The crew of the E-7T stand in front of their aircraft displaying their Nation's flag beside a NATO flag.
The crew of the E-7T stand in front of their aircraft displaying their Nation's flag beside a NATO flag.

Turkish Air Force E-7T Provides Airborne Command and Control for Exercise Ramstein Alloy

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A Turkish Air Force E-7T, flying from Geilenkirchen Air Base for the first time, acted as the airborne command and control post for fighter activities above the Baltic Sea Region during NATO’s multinational exercise Ramstein Alloy 22-1, 11-12 Apr, 22. The Ramstein Alloy exercise happens three times per year and offers training to enhance the Quick Reaction Alert capabilities in the Baltic region. Participation by the Turkish E-7T aircraft and crew marks their third visit to this region and the first time they have deployed to Geilenkirchen Air Base in Germany. Having a NATO Ally from the South operating in the Northern part of Europe builds important relationships for the future.

“Ramstein Alloy is an opportunity to work with Allies, side-by-side in order to enhance interoperability,” said Colonel Sertac Seymen, E-7T Squadron Commander.

“With the fusion of all this information, we produce the Recognized Air Picture or RAP,” said mission commander Lieutenant Colonel Sedar Cagirdar. He went on to explain that the E-7T has 10 state-of-the-art mission crew consoles, where highly trained operators can detect, identify and track objects with the long rage radar and passive sensor.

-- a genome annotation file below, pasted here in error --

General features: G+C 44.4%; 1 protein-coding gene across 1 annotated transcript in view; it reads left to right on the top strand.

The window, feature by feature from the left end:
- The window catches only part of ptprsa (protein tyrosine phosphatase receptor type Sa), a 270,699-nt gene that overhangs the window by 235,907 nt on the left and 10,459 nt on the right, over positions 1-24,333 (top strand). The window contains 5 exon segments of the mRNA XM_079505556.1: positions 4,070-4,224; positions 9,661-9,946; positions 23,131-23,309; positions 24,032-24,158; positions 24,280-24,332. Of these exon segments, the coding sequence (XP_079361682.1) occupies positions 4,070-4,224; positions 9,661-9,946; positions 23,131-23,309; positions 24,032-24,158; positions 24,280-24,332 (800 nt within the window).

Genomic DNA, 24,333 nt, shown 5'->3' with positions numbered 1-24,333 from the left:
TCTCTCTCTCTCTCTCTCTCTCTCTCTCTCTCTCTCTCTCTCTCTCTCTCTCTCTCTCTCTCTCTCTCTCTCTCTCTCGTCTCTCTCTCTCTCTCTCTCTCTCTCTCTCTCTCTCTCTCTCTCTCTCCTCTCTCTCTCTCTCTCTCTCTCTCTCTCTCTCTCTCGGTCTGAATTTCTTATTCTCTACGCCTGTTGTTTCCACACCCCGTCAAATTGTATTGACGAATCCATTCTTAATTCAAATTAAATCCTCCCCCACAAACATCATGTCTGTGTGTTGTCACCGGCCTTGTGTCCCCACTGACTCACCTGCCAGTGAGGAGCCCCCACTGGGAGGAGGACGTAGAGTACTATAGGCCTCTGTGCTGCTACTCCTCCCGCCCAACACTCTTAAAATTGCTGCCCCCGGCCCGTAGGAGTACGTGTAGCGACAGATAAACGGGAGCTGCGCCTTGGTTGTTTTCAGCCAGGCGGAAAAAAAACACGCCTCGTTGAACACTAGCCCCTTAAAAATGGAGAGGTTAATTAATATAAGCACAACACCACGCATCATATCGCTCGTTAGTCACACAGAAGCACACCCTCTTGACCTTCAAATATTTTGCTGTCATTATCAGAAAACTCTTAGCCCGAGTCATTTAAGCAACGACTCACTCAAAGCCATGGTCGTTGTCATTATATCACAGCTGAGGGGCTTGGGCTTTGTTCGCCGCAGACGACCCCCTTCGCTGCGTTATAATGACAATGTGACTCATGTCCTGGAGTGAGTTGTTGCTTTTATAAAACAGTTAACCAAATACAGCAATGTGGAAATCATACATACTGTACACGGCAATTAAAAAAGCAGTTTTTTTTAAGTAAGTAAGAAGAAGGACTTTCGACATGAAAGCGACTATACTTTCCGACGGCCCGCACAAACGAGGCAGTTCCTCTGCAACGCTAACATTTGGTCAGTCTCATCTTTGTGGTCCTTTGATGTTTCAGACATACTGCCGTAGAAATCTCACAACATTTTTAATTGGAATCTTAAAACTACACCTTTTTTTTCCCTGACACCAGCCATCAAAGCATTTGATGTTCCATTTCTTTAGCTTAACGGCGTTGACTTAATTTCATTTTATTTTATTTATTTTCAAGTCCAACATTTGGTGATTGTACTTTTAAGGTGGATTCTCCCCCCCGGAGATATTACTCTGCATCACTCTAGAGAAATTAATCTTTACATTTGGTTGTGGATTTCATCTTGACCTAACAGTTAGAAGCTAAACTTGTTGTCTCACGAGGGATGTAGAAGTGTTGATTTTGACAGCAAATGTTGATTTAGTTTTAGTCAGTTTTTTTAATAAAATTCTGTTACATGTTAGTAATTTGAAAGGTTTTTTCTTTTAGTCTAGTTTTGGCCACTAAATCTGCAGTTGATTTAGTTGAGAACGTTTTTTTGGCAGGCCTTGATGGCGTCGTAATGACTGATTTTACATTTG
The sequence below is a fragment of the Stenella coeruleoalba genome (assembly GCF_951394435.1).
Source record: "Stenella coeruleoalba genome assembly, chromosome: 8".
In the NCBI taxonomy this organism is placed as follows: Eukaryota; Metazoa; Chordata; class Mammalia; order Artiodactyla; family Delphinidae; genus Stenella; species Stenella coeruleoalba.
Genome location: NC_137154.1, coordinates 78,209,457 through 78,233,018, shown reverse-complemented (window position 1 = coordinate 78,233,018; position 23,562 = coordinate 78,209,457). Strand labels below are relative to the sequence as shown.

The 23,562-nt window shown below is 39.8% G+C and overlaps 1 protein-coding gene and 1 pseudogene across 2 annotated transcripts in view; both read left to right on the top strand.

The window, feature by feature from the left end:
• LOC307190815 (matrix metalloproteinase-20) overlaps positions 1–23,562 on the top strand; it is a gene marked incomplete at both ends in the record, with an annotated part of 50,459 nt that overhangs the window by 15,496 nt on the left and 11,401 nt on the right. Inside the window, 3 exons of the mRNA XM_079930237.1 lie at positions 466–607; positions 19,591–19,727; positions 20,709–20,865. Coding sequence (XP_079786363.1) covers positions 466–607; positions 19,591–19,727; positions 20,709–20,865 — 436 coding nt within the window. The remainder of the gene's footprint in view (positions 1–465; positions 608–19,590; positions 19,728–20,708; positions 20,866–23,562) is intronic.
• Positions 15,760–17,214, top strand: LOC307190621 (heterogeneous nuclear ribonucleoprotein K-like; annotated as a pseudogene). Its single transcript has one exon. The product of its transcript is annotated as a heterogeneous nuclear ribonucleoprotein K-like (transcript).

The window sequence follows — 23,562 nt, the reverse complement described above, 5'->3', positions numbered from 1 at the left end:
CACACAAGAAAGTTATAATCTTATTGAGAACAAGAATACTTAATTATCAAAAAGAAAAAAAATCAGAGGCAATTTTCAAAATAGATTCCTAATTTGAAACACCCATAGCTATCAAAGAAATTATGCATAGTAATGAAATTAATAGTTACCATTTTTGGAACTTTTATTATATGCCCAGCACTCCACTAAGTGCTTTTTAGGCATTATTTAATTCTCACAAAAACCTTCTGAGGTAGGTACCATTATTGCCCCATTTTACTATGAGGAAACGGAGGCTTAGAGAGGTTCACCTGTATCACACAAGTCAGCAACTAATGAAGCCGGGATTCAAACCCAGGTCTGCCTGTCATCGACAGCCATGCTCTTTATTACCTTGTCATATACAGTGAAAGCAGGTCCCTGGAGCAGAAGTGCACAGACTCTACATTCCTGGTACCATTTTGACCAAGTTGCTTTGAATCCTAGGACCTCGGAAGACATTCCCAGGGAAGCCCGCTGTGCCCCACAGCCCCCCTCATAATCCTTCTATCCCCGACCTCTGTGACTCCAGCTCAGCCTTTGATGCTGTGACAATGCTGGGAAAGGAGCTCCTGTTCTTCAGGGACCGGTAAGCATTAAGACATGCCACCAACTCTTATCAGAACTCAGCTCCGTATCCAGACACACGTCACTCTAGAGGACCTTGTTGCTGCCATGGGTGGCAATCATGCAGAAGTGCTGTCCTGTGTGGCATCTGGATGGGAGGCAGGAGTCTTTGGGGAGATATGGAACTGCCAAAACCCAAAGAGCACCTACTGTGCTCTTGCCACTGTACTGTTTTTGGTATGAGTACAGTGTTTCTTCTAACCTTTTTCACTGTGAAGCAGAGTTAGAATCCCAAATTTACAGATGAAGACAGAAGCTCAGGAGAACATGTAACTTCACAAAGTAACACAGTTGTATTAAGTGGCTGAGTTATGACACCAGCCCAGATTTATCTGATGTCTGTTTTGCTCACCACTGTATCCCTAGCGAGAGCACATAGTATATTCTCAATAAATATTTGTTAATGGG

A Turkish Air Force E-7T at Geilenkirchen Air Base, Germany while an E-3A takes off in the background. (Photo by Ben Gorski/NATO)

The E-7T aircraft, based on a 737-700 commercial plane, has an advanced radar and is capable of detecting air and maritime targets simultaneously. The Turkish Air Force has had the early warning capability since 2014 and in 2021 it started to fly missions over the NATO Allied airspace as part of NATO”s Assurance Measures. Sharing the RAP with all stakeholders, including Partner nations Sweden and Finland, is a key part of the Exercise. Practising these procedures ensures NATO remains ready for the Air Policing mission and can safeguard the skies across the Baltic Region.

The Boeing 737 AEW&C is a twin-engine airborne early warning and control aircraft based on the Boeing 737 Next Generation design. It is lighter than the 707-based Boeing E-3 Sentry, and has a fixed, active electronically scanned array radar antenna instead of a rotating one. It was designed for the Royal Australian Air Force (RAAF) under “Project Wedgetail” and designated E-7A Wedgetail. The 737 AEW&C has also been selected by the Turkish Air Force (under “Project Peace Eagle”, Turkish: Bar?? Kartal?, designated E-7T), the Republic of Korea Air Force (under “Project Peace Eye”), and the United Kingdom (designated Wedgetail AEW1).

The crew of the E-7T stand in front of their aircraft displaying their Nation’s flag beside a NATO flag. (Photo by Ben Gorski/NATO)